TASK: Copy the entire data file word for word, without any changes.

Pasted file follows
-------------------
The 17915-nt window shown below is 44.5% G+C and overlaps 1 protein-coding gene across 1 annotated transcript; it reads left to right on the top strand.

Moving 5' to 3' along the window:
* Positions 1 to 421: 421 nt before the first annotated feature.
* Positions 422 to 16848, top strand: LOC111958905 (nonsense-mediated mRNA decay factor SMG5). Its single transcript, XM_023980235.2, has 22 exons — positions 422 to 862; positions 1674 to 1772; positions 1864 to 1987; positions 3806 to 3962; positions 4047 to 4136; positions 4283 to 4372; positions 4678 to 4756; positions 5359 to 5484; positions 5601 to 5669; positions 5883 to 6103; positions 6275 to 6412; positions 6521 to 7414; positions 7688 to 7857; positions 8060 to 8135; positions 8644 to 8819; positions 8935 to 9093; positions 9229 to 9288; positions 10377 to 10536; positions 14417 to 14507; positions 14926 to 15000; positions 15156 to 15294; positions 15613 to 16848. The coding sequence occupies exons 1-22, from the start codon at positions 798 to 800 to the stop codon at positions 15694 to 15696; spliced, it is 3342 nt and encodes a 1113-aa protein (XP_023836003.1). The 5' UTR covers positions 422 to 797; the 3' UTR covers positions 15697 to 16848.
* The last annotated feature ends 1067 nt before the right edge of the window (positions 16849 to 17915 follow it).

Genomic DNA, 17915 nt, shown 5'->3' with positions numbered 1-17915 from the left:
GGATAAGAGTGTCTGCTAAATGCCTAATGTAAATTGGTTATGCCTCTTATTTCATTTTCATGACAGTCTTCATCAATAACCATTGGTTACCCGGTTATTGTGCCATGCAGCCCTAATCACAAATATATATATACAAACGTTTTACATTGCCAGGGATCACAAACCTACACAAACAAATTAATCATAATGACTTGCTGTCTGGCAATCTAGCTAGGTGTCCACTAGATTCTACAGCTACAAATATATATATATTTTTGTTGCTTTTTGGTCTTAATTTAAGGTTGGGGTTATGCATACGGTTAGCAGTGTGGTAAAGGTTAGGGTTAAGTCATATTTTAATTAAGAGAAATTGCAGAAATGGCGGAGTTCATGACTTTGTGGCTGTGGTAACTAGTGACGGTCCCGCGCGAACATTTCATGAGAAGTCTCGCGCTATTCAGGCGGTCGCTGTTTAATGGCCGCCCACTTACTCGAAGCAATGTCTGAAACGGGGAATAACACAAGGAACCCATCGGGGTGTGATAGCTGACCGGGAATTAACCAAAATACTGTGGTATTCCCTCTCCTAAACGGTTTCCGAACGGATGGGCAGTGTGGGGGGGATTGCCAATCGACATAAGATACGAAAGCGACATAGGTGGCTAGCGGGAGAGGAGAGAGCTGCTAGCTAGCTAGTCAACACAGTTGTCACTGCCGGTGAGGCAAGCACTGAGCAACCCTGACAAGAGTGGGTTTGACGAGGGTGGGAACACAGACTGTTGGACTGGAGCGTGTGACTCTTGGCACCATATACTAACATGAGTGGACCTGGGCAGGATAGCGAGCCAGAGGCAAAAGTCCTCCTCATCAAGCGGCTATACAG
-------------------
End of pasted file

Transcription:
The 17915-nt window shown below is 44.5% G+C and overlaps 1 protein-coding gene across 1 annotated transcript; it reads left to right on the top strand.

Moving 5' to 3' along the window:
* Positions 1 to 421: 421 nt before the first annotated feature.
* Positions 422 to 16848, top strand: LOC111958905 (nonsense-mediated mRNA decay factor SMG5). Its single transcript, XM_023980235.2, has 22 exons — positions 422 to 862; positions 1674 to 1772; positions 1864 to 1987; positions 3806 to 3962; positions 4047 to 4136; positions 4283 to 4372; positions 4678 to 4756; positions 5359 to 5484; positions 5601 to 5669; positions 5883 to 6103; positions 6275 to 6412; positions 6521 to 7414; positions 7688 to 7857; positions 8060 to 8135; positions 8644 to 8819; positions 8935 to 9093; positions 9229 to 9288; positions 10377 to 10536; positions 14417 to 14507; positions 14926 to 15000; positions 15156 to 15294; positions 15613 to 16848. The coding sequence occupies exons 1-22, from the start codon at positions 798 to 800 to the stop codon at positions 15694 to 15696; spliced, it is 3342 nt and encodes a 1113-aa protein (XP_023836003.1). The 5' UTR covers positions 422 to 797; the 3' UTR covers positions 15697 to 16848.
* The last annotated feature ends 1067 nt before the right edge of the window (positions 16849 to 17915 follow it).

Genomic DNA, 17915 nt, shown 5'->3' with positions numbered 1-17915 from the left:
GGATAAGAGTGTCTGCTAAATGCCTAATGTAAATTGGTTATGCCTCTTATTTCATTTTCATGACAGTCTTCATCAATAACCATTGGTTACCCGGTTATTGTGCCATGCAGCCCTAATCACAAATATATATATACAAACGTTTTACATTGCCAGGGATCACAAACCTACACAAACAAATTAATCATAATGACTTGCTGTCTGGCAATCTAGCTAGGTGTCCACTAGATTCTACAGCTACAAATATATATATATTTTTGTTGCTTTTTGGTCTTAATTTAAGGTTGGGGTTATGCATACGGTTAGCAGTGTGGTAAAGGTTAGGGTTAAGTCATATTTTAATTAAGAGAAATTGCAGAAATGGCGGAGTTCATGACTTTGTGGCTGTGGTAACTAGTGACGGTCCCGCGCGAACATTTCATGAGAAGTCTCGCGCTATTCAGGCGGTCGCTGTTTAATGGCCGCCCACTTACTCGAAGCAATGTCTGAAACGGGGAATAACACAAGGAACCCATCGGGGTGTGATAGCTGACCGGGAATTAACCAAAATACTGTGGTATTCCCTCTCCTAAACGGTTTCCGAACGGATGGGCAGTGTGGGGGGGATTGCCAATCGACATAAGATACGAAAGCGACATAGGTGGCTAGCGGGAGAGGAGAGAGCTGCTAGCTAGCTAGTCAACACAGTTGTCACTGCCGGTGAGGCAAGCACTGAGCAACCCTGACAAGAGTGGGTTTGACGAGGGTGGGAACACAGACTGTTGGACTGGAGCGTGTGACTCTTGGCACCATATACTAACATGAGTGGACCTGGGCAGGATAGCGAGCCAGAGGCAAAAGTCCTCCTCATCAAGCGGCTATACAG